Tooth pain isn’t uncommon, and there are plenty of innocuous reasons for a toothache. Depending on the type of pain, you might be able to tell what’s causing it and solve the problem with a home remedy or over-the-counter medication. However, if your tooth pain is sharp, throbbing, or severe, it could be a dental emergency.
Dr. Margaret Culotta-Norton and Dr. Peter Grinc in Washington, DC, provide emergency dental services when needed to address tooth pain.
Common causes of tooth pain
Tooth pain and loss are a theme in many people’s nightmares for a reason. During a toothache, your entire head can hurt, making it difficult to eat, drink, speak, or cope with the pain. Depending on what’s causing the pain, you might need immediate dental treatment to rescue your tooth, so don’t delay.
If your toothache feels sharp and electric in response to temperature changes, it might be nerve pain. There are many reasons you might be experiencing tooth sensitivity, from recent whitening sessions to simple wear-and-tear.
Congested pain that radiates into the teeth is not uncommon, especially among those with sinus problems. This kind of tooth pain is felt more in the roots of your teeth, and is usually accompanied by a headache, stuffy or runny nose, and other allergy symptoms.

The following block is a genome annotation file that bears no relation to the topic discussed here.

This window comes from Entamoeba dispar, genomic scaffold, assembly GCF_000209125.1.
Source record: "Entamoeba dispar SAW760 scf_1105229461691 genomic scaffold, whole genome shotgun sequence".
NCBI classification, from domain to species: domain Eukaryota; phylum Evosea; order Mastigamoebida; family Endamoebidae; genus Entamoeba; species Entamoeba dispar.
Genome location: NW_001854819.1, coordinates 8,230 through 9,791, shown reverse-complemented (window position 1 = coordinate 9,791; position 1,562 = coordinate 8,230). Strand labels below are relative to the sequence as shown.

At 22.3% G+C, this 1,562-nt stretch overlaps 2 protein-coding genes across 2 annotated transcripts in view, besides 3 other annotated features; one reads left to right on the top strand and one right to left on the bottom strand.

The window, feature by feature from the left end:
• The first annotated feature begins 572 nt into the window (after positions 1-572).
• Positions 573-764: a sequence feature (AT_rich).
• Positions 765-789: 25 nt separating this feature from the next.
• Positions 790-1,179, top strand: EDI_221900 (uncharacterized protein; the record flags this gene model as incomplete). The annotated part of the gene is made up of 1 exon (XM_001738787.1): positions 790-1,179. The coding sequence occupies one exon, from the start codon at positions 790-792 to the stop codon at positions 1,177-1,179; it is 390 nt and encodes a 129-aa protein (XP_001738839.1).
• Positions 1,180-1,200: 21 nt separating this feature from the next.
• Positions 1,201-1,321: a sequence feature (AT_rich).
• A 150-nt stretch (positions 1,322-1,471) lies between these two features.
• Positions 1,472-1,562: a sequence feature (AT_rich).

Temporomandibular joint disorder (TMJ) refers to problems with the mandible joints, the hinge where your jaw connects to your skull. Sometimes, TMJ disorders can lead to inflammation and stiffness in the area, as well as radiating tooth pain. Luckily, most cases can be alleviated with night guards and orthodontics.
Bruxism, or teeth grinding, is a condition that causes you to clench and grind your teeth. It might be a subconscious stress response while you’re awake, or you might do it while you sleep. Grinding at night can be solved with a night guard, while daytime bruxism requires more of an effort to break the habit.
If plaque is left on your teeth for too long, it will begin to eat through your enamel until it reaches the softer tissue within. Holes caused by tooth decay are called cavities, and can make your tooth sensitive to pressure and temperature. Cavities must be cleaned and filled in before the tooth root becomes infected, or a full root canal and dental crown will be necessary.
When to call the dentist about your tooth pain
Most causes of tooth pain can be quickly diagnosed and treated, so call your dentist before pain gets too severe. If you suddenly experience pain or worsening of pain, make an emergency appointment immediately.
You’ll need an examination and possibly X-rays to check for cavities, cracks, misalignment, and signs of bruxism. If your toothache is caused by tooth decay, you’ll need immediate treatment before you lose the tooth. Other issues may require more complex treatment solutions.
The sooner you seek help regarding sudden or chronic tooth pain, the better. To schedule a consultation, call 202-833-1111 or request an appointment online.